I reached out on Facebook for FUNNY dog pictures.  I received a lot of dog pictures, most were pretty straight forward, not necessarily funny.  I did get some GREAT photos with “flying doxies” (dachshunds with their ears in the air while running), but not quite non-breed specific enough for bidding wars.  Although I’m sure all doxie owners would recognize the very look!

Then there’s DaVinci, Jodi Sangster‘s pup.  DaVinci is the PERFECT generic dog for one of my textile pieces – furry, big nose, just that look that every dog owner knows, regardless of breed.

My first steps to this piece are to edit the photograph to have stronger lines and contrast to help pick out the right fabrics.

IMG_3811 DaVinci, edited into greyscale and “sketchbook” with
Sharpie Markers to better define edges.

Then, after tracing with Sharpie, I flipped the picture over and had it copied and enlarged to fit the frame I picked out.


Now that the basic lines are done, I can work on cutting up fabrics.  I altered some traditional Christmas fabric (it was part of another challenge), as well as a big piece of black for the background.  Next post will be the fabric process building DaVinci Doggie…

It’s been 16 months…

Holy Cow, where does time go?  It’s been 16 months since I last posted.

I’m just taking a quick moment to update you on Funky Dori activities for 2016.

  1.  Starting today, I’m going to blog more often, even weekly!  vna
  2. On February 21st,  I’ll be at Art & Soup for the VNA Fundraiser, over the next 6 weeks I’ll be working on new paintings for this event.  You’ll see regular photos of the work, hopefully to tempt you into joining me at the fundraiser.gsusa
  3. I’m working with 16 or so sessions of Girl Scouts for artVenture on April 2nd.  I’ll post pictures here and there as we meet and create.  This will conclude the end of February.
  4. I’m cleaning out my art supplies and encouraging others to do the same.  In March, we’ll have a “garage” sale at Smiling Turtle in hopes of finding new homes for the supplies!ocilogo
  5. In April, I’m teaching my last class for 2016 through Omaha Creative Institute.  It’s Mixed Media with a huge twist.  You can only register through OCI – be sure to check it out.
  6. In May/June, Erin and I are heading to France and England.
  7. July will most likely bring a Family Reunion trip to somewhere.
  8. August through December I’ll be working on new ornaments.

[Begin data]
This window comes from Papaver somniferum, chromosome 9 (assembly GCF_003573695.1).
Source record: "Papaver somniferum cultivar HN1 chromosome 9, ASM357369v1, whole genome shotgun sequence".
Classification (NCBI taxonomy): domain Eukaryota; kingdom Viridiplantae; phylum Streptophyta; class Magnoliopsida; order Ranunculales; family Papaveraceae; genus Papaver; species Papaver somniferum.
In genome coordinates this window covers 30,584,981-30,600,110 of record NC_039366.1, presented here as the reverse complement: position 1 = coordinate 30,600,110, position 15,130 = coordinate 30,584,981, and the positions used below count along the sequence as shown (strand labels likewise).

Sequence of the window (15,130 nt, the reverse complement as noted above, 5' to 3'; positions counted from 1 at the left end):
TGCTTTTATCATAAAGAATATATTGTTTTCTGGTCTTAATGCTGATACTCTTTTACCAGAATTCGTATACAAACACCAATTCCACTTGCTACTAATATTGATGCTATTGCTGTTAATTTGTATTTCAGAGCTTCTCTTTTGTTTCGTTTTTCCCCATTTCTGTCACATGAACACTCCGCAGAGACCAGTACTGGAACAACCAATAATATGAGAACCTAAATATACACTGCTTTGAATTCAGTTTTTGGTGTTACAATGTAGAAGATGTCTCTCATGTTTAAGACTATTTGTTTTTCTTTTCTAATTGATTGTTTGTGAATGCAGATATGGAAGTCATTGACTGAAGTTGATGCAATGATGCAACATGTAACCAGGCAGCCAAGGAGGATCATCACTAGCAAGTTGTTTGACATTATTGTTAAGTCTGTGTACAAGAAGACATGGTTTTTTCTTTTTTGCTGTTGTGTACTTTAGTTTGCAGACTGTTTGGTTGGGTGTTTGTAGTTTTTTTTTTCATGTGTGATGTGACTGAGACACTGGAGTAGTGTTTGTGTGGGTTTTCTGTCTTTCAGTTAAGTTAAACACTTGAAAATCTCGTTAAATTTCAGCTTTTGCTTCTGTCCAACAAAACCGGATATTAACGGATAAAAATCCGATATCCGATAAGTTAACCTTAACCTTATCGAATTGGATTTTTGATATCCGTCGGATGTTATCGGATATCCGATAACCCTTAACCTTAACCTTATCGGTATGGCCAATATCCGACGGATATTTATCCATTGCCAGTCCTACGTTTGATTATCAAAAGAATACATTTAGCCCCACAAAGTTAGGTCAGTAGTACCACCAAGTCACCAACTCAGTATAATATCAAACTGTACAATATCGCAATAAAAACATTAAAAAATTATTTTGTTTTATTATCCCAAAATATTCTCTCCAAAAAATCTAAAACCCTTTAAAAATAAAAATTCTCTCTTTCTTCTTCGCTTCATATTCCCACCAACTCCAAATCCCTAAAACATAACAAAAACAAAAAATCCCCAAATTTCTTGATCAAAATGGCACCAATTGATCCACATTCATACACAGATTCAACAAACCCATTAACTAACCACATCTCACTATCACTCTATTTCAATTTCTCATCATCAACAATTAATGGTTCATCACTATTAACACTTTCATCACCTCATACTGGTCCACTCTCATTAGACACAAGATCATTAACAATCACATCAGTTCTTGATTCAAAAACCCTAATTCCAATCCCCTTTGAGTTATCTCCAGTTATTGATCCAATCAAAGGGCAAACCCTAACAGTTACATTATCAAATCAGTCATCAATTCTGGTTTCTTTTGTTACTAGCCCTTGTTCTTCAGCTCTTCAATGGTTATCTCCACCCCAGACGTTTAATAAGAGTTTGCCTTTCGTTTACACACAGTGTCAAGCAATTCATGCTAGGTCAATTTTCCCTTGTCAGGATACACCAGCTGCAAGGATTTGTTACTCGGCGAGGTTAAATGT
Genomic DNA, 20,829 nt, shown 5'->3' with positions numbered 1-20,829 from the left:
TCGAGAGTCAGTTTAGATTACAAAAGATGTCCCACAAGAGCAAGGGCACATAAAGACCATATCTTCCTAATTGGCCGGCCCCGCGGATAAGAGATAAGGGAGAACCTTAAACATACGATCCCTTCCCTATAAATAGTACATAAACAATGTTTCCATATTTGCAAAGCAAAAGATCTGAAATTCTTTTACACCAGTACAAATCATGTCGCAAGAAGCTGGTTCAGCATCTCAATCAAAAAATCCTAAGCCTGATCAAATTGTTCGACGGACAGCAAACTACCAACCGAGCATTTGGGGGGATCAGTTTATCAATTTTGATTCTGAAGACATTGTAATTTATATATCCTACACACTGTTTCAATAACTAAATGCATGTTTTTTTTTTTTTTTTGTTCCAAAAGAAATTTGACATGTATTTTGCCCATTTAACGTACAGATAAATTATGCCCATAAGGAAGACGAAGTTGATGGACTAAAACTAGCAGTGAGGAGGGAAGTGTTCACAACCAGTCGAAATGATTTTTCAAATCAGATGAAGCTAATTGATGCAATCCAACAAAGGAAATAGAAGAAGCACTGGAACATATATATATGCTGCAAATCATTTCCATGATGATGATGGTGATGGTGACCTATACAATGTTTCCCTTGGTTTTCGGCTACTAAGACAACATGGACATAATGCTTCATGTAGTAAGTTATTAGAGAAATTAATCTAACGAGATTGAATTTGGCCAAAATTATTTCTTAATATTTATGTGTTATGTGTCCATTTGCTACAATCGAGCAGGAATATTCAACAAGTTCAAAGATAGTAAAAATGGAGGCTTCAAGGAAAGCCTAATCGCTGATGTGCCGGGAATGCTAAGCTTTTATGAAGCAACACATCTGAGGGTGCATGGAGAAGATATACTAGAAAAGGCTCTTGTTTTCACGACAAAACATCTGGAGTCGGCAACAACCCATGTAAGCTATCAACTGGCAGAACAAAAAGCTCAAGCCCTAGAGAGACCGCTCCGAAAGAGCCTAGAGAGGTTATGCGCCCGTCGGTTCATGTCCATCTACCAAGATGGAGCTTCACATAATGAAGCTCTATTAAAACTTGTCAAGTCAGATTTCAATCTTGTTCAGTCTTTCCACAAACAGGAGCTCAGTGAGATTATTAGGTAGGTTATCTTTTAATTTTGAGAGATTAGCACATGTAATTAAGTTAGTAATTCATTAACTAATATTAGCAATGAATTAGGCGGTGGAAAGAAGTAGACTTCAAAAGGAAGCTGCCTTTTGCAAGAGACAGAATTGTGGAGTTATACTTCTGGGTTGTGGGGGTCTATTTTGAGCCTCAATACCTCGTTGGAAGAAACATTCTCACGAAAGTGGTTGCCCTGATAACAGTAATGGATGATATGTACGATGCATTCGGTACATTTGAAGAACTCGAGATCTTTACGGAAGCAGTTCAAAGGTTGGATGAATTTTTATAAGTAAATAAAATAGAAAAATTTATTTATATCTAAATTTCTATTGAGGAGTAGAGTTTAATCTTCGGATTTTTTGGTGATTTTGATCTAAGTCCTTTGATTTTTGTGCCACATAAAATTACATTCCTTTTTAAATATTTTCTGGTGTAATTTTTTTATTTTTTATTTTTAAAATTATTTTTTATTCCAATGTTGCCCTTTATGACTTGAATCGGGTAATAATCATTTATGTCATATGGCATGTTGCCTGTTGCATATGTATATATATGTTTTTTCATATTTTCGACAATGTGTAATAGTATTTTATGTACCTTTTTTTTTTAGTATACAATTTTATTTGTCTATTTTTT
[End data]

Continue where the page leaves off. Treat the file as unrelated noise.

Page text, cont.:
9. And in December, I plan to attend Aksarben Holiday Market with those ornaments!

Been a Busy Summer!

Hello World!  This is my first post in 2 whole months.  Happy Labor Day!

So what’s been going on this summer?  A lot of gallery work and not as much Funky Dori work as I’d have wished.  Although the creative team has come together on a few occasions to work on the next Village Pointe installation -yes we will be covering Peggy’s sculpture again.  This time, it will be less of a quilt, more like a big afgan.

We’re keeping the details on the down low, but it’s going to be a very warm covering, and hopefully when the installation is taken down we can use the pieces to finish blankets to donate to local shelters.

IMG_0933 I’ve also been playing with a new medium – ink, alcohol ink to be specific.  I have found more of my creative time with that than fabric or glass.  It’s like the best of both worlds – tons of texture, and lots of gloss and “melting”.  IMG_0935

I’m currently working on pieces for two themed shows, Ancestral Connections, which is with the Omaha Artists Inc and will be at the Hot Shops in November.  The other is Architexture, with the Nebraska SAQA, and will travel to various galleries in Nebraska throughout 2015 and 2016.

Soon, I’ll have several pieces going to Columbus for a show with fellow artists, Shea Wilkinson and Jane Marie.  Opening Reception will be Sunday Sept 28th from 2-4 at the Columbus Art Gallery.  I hope some of you can make it to the reception!  If not,  the show will run until November 15th.



“You use a glass mirror to see your face; you use works of art to see your soul”
~ George Bernard Shaw

Tang in the Mirror

Tang in the Mirror

The quote seems so appropriate for the picture (taken at the HDZ Aquarium.  Love those little Tangs!)

I didn’t realize how long it had been since I posted on the blog.  I had updated the website (so it doesn’t seem so out of date), but neglected to get back out here to share what’s up!

I’m studying to improve my skills with Alcohol Inks; the lessons have been with both June Rollins and Karen Walker, and I must admit, it’s become a wee bit of an addiction.  If you’re following me on Facebook, you’ve seen some of the work as a result of these classes.  They’re small, so I’m turning the creations into hand-built greeting cards.  My next piece will be bigger, I just haven’t decided on a topic.

It’s almost 4th of July!  That means fresh corn, fireworks and family reunions.  I hope you all have a fantastic fourth.

Waterfall I

Waterfall I

Waterfall I

It’s been about 2 weeks since I started on the Waterfall. I wish I had taken a photo before I painted so you could see what it looked like with just the fabric pieced in place. Pretty boring and abstract. In fact, it was a little hard to tackle until I decided to paint.

I’m very proud of this piece. I feel like I’ve grown a lot in working on it. First, it’s very realistic. Being close to the work, I don’t know that I would have said that, except that I’ve received some very strong feedback from people who have seen it in person. One even commented she could hear the water!

Secondly, I worked very hard to finish this in a highly professional manner, barring a frame. Well the frame is a story in “you get what you pay for”. I was so excited to find a frame for $8 (the plexiglass was broken). Low and behold, when I attempted to take out the plexi, which was factory glued in, ugh, the frame snapped in two corners and pieces went flying.

The upside, I determined the frame would have looked horrible and moved on. With encouragement that my gut was right, I finished the piece with rock edges rather than straightlines, and used a lot of interfacing to stabilize the material so it could float on a canvas.

The “canvas” is hidden under the piece, making it an odd size. 20×32. Do you know that they don’t make 20×32″ canvas? Nor do they make 32″ stretcher bars (they do, but they are special order). So I picked up 20 and 30 stretcherbars and made my own canvas for the piece to float on.

The full size of Waterfall I is 24″ x 36″. It is wired for hanging, and ready to go to the Omaha Artists Inc selection show tomorrow. Fingers crossed!

I’m going to take a break from 2 dimensional work and begin purses this week.  I have loads of great custom dyed and painted fabric begging to accessorize!  Until next time,

It is life, I think, to watch the water. A man can learn so many things.”
~ Nicholas Sparks